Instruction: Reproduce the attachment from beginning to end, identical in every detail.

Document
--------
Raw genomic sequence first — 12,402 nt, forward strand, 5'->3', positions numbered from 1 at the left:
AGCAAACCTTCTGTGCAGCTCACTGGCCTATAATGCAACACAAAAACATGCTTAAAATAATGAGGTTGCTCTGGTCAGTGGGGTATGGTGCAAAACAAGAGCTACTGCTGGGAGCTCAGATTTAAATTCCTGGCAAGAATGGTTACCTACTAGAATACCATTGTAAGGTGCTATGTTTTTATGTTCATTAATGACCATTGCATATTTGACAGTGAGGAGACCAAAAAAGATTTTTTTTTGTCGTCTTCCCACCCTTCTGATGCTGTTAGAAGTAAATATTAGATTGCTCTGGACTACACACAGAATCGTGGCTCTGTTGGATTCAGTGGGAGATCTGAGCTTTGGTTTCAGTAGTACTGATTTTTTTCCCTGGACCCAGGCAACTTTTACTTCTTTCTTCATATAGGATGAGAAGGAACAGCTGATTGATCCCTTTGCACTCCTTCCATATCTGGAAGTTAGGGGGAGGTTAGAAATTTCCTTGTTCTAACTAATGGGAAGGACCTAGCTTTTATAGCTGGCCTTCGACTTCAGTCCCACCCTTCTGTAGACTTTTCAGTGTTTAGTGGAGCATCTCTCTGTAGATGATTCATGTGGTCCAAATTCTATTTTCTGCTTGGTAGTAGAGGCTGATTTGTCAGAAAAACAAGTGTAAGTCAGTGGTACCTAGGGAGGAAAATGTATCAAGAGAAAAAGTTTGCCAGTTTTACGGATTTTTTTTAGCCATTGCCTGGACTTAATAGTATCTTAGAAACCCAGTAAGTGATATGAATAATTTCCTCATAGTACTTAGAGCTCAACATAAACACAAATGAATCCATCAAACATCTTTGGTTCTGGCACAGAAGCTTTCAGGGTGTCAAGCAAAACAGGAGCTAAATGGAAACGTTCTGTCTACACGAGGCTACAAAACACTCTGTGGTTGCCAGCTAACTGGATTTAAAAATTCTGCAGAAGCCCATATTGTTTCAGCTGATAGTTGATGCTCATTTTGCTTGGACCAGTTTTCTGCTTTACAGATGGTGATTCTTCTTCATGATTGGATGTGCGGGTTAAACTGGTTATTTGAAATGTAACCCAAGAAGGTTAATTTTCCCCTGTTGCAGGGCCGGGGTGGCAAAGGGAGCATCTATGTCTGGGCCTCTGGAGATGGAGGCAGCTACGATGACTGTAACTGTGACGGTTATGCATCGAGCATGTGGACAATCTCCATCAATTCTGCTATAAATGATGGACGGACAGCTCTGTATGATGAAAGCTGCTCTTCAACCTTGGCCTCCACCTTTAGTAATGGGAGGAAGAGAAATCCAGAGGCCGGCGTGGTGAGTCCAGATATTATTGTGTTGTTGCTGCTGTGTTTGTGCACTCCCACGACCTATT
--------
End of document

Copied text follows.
Raw genomic sequence first — 12,402 nt, forward strand, 5'->3', positions numbered from 1 at the left:
AGCAAACCTTCTGTGCAGCTCACTGGCCTATAATGCAACACAAAAACATGCTTAAAATAATGAGGTTGCTCTGGTCAGTGGGGTATGGTGCAAAACAAGAGCTACTGCTGGGAGCTCAGATTTAAATTCCTGGCAAGAATGGTTACCTACTAGAATACCATTGTAAGGTGCTATGTTTTTATGTTCATTAATGACCATTGCATATTTGACAGTGAGGAGACCAAAAAAGATTTTTTTTTGTCGTCTTCCCACCCTTCTGATGCTGTTAGAAGTAAATATTAGATTGCTCTGGACTACACACAGAATCGTGGCTCTGTTGGATTCAGTGGGAGATCTGAGCTTTGGTTTCAGTAGTACTGATTTTTTTCCCTGGACCCAGGCAACTTTTACTTCTTTCTTCATATAGGATGAGAAGGAACAGCTGATTGATCCCTTTGCACTCCTTCCATATCTGGAAGTTAGGGGGAGGTTAGAAATTTCCTTGTTCTAACTAATGGGAAGGACCTAGCTTTTATAGCTGGCCTTCGACTTCAGTCCCACCCTTCTGTAGACTTTTCAGTGTTTAGTGGAGCATCTCTCTGTAGATGATTCATGTGGTCCAAATTCTATTTTCTGCTTGGTAGTAGAGGCTGATTTGTCAGAAAAACAAGTGTAAGTCAGTGGTACCTAGGGAGGAAAATGTATCAAGAGAAAAAGTTTGCCAGTTTTACGGATTTTTTTTAGCCATTGCCTGGACTTAATAGTATCTTAGAAACCCAGTAAGTGATATGAATAATTTCCTCATAGTACTTAGAGCTCAACATAAACACAAATGAATCCATCAAACATCTTTGGTTCTGGCACAGAAGCTTTCAGGGTGTCAAGCAAAACAGGAGCTAAATGGAAACGTTCTGTCTACACGAGGCTACAAAACACTCTGTGGTTGCCAGCTAACTGGATTTAAAAATTCTGCAGAAGCCCATATTGTTTCAGCTGATAGTTGATGCTCATTTTGCTTGGACCAGTTTTCTGCTTTACAGATGGTGATTCTTCTTCATGATTGGATGTGCGGGTTAAACTGGTTATTTGAAATGTAACCCAAGAAGGTTAATTTTCCCCTGTTGCAGGGCCGGGGTGGCAAAGGGAGCATCTATGTCTGGGCCTCTGGAGATGGAGGCAGCTACGATGACTGTAACTGTGACGGTTATGCATCGAGCATGTGGACAATCTCCATCAATTCTGCTATAAATGATGGACGGACAGCTCTGTATGATGAAAGCTGCTCTTCAACCTTGGCCTCCACCTTTAGTAATGGGAGGAAGAGAAATCCAGAGGCCGGCGTGGTGAGTCCAGATATTATTGTGTTGTTGCTGCTGTGTTTGTGCACTCCCACGACCTATT